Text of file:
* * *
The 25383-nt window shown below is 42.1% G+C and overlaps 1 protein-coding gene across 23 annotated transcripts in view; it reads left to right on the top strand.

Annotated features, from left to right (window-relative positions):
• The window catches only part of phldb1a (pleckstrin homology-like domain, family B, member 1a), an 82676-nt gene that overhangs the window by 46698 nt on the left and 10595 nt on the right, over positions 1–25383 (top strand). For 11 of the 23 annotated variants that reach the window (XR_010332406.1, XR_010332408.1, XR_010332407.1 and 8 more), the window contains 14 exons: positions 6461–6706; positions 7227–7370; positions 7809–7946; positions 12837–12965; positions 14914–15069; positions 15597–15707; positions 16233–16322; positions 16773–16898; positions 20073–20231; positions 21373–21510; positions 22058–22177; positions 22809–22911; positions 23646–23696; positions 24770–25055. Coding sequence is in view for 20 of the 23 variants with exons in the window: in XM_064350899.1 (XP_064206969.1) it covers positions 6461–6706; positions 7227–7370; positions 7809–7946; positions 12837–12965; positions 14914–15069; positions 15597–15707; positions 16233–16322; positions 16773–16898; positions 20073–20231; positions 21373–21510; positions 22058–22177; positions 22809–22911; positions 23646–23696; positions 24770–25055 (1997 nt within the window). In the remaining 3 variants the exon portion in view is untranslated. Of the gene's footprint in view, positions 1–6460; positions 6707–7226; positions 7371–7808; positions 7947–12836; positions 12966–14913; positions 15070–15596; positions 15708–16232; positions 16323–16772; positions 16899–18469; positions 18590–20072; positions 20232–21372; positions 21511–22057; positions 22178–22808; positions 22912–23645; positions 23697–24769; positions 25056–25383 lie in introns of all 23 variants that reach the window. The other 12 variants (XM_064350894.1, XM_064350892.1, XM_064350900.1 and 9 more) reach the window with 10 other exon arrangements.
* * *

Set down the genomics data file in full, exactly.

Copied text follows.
The 25383-nt window shown below is 42.1% G+C and overlaps 1 protein-coding gene across 23 annotated transcripts in view; it reads left to right on the top strand.

Annotated features, from left to right (window-relative positions):
• The window catches only part of phldb1a (pleckstrin homology-like domain, family B, member 1a), an 82676-nt gene that overhangs the window by 46698 nt on the left and 10595 nt on the right, over positions 1–25383 (top strand). For 11 of the 23 annotated variants that reach the window (XR_010332406.1, XR_010332408.1, XR_010332407.1 and 8 more), the window contains 14 exons: positions 6461–6706; positions 7227–7370; positions 7809–7946; positions 12837–12965; positions 14914–15069; positions 15597–15707; positions 16233–16322; positions 16773–16898; positions 20073–20231; positions 21373–21510; positions 22058–22177; positions 22809–22911; positions 23646–23696; positions 24770–25055. Coding sequence is in view for 20 of the 23 variants with exons in the window: in XM_064350899.1 (XP_064206969.1) it covers positions 6461–6706; positions 7227–7370; positions 7809–7946; positions 12837–12965; positions 14914–15069; positions 15597–15707; positions 16233–16322; positions 16773–16898; positions 20073–20231; positions 21373–21510; positions 22058–22177; positions 22809–22911; positions 23646–23696; positions 24770–25055 (1997 nt within the window). In the remaining 3 variants the exon portion in view is untranslated. Of the gene's footprint in view, positions 1–6460; positions 6707–7226; positions 7371–7808; positions 7947–12836; positions 12966–14913; positions 15070–15596; positions 15708–16232; positions 16323–16772; positions 16899–18469; positions 18590–20072; positions 20232–21372; positions 21511–22057; positions 22178–22808; positions 22912–23645; positions 23697–24769; positions 25056–25383 lie in introns of all 23 variants that reach the window. The other 12 variants (XM_064350894.1, XM_064350892.1, XM_064350900.1 and 9 more) reach the window with 10 other exon arrangements.